As previously mentioned, this project will be replicating a academic paper, “Eight pairs of descending visual in the dragonfly give wing motor centers accurate population vector of prey direction.” In this paper, Gonzalez-Bellido used a modified projector to shine a black dot (representing prey) on a curved screen and measured the neural activity of the dragonfly. Below is Gonzalez- Bellido’s set up:

The set-up in the original 2012 paper

My Set-Up:

In my set up I will use a laser light show system instead of an expensive modified projector. The laser show is very replicable because it is cheap and made with materials that most makers have around. My laser light show includes two servos and an Arduino Uno. These servos have mirrors attached to them. As different voltages pass through these galvos, the mirror will change position. The two servos, one moving in the x direction and one in the y, will change the position of the laser. The laser and the two servos are connected to an Arduino Uno, making the position of the laser both reliably and easily manipulated through Arduino software. Furthermore, a Spikerbox (Backyard Brains) is connected to two electrodes (one in the dragonfly’s abdomen and acting as a ground, and one in the TSDN) to measure the neural activity of the target neurons, and displaying it on an laptop. This set-up is pictured below:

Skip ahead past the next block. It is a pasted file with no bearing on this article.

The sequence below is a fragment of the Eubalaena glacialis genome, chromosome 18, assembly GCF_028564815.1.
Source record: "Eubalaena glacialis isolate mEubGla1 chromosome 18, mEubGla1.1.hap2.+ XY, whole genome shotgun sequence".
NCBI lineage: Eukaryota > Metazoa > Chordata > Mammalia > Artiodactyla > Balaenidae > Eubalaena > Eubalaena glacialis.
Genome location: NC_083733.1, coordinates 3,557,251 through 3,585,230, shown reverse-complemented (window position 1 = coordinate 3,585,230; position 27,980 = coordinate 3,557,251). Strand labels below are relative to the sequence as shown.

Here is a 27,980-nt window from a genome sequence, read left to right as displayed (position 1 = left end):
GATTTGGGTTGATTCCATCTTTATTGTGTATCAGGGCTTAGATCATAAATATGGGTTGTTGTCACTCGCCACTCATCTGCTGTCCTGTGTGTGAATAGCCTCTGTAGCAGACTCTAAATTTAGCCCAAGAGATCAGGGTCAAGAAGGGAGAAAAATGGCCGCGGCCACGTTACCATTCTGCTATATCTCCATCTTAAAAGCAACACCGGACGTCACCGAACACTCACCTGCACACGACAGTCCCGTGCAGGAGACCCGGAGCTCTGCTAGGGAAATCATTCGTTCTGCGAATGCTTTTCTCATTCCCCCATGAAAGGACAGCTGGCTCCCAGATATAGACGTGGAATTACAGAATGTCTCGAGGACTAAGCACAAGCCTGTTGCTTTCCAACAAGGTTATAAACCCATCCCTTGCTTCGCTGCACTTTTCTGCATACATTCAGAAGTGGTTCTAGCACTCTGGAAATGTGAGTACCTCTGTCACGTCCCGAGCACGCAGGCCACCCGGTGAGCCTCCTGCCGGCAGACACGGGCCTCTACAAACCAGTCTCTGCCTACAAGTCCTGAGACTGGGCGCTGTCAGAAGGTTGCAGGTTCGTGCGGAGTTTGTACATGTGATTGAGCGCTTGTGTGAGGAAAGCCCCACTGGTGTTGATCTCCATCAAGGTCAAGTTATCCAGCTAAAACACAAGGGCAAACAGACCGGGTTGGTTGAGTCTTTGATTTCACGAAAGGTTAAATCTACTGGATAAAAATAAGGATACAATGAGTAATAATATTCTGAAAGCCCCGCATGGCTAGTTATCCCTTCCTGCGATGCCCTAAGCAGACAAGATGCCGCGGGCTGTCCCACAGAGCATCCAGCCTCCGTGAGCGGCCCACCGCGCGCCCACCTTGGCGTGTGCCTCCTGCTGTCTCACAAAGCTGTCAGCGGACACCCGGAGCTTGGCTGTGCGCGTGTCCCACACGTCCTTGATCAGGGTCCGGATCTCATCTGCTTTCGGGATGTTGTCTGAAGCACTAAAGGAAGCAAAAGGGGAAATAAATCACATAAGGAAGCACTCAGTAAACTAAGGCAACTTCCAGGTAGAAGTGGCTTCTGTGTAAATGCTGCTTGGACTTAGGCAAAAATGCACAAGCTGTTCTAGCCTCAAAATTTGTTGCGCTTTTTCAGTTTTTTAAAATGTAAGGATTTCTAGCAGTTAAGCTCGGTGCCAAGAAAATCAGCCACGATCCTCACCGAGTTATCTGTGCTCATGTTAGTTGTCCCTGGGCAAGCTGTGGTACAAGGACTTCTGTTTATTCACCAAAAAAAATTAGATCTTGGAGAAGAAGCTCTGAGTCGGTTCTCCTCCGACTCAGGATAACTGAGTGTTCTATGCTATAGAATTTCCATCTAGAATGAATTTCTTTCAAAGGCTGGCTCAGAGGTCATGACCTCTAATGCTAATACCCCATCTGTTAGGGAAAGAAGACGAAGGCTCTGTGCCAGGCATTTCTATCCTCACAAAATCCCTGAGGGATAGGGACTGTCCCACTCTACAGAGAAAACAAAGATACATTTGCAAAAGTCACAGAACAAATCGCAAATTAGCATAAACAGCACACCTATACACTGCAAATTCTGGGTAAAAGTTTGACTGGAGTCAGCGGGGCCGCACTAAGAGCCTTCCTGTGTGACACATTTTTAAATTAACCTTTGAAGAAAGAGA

My modified set-up

If all works, the essential goal of my experiment is to provide a way for anyone to replicate professional laboratory neuroscience!


First draft for the final laser show: servo_laser_draft1.ino